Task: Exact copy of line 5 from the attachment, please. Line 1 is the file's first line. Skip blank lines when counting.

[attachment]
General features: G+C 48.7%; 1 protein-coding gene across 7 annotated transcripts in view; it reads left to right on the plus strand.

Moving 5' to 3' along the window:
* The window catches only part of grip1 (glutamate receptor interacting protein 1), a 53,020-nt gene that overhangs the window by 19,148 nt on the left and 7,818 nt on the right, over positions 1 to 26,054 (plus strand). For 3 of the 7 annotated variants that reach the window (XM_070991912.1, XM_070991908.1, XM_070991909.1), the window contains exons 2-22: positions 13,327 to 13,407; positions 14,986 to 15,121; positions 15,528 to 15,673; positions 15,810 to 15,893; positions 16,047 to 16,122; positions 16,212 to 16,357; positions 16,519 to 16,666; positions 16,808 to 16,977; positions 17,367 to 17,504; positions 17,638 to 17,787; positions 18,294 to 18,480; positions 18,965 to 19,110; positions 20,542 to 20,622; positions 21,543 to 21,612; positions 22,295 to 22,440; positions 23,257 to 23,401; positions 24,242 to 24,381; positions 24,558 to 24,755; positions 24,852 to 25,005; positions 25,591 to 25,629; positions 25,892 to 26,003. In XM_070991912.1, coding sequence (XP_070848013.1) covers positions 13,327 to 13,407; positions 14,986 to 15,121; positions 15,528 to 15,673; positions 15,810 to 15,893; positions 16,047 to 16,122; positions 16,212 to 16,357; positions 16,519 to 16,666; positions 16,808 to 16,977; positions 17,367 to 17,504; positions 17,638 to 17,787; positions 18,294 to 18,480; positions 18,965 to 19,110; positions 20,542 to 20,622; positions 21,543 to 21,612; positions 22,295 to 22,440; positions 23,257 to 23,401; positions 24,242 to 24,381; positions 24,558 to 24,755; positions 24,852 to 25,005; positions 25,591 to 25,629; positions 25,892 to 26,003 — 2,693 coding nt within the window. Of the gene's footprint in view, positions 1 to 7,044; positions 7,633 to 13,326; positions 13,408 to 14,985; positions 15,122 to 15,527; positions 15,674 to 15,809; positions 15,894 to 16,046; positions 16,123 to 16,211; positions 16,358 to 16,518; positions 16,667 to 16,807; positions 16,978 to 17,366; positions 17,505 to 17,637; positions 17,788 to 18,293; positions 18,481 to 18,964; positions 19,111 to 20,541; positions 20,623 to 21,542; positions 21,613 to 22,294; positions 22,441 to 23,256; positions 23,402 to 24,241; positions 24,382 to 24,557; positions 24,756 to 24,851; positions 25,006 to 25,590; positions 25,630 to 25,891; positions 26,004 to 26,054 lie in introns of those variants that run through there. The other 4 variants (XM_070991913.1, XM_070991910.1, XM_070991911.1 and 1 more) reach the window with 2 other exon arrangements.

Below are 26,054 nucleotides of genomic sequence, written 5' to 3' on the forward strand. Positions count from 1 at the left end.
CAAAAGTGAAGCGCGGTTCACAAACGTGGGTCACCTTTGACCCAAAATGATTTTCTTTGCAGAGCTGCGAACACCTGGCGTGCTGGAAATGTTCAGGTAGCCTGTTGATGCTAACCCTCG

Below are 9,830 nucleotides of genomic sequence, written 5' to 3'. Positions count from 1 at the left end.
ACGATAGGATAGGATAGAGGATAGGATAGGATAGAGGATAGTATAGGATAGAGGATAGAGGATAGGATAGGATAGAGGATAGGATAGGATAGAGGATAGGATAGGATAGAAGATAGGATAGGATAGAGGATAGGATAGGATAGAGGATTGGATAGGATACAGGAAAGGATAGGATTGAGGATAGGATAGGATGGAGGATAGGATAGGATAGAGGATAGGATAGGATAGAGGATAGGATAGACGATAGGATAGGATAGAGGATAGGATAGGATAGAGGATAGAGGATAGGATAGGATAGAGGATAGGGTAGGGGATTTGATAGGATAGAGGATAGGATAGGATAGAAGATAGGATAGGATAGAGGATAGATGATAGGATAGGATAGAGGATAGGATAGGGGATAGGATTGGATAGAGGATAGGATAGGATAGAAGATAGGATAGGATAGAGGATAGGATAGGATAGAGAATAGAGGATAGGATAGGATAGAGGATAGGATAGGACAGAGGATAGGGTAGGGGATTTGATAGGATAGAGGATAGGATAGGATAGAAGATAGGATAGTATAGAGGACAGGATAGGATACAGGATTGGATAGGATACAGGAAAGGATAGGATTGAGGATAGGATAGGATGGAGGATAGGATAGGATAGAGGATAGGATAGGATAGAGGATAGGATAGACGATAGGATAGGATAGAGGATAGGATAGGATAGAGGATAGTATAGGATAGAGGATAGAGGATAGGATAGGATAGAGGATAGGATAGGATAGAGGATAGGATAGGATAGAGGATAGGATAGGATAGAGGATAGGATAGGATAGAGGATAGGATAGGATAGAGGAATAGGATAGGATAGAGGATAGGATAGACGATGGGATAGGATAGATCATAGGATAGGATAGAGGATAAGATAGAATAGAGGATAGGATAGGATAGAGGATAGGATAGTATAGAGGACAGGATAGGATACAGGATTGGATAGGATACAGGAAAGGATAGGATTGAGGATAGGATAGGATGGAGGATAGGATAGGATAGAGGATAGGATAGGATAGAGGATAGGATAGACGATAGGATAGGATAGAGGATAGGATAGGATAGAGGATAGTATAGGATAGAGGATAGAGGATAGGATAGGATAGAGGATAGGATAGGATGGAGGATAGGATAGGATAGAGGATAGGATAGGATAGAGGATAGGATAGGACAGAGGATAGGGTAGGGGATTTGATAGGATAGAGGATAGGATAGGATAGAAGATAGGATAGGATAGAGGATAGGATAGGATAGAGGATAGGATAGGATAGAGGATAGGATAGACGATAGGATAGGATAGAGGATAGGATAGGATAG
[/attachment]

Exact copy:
CAAAAGTGAAGCGCGGTTCACAAACGTGGGTCACCTTTGACCCAAAATGATTTTCTTTGCAGAGCTGCGAACACCTGGCGTGCTGGAAATGTTCAGGTAGCCTGTTGATGCTAACCCTCG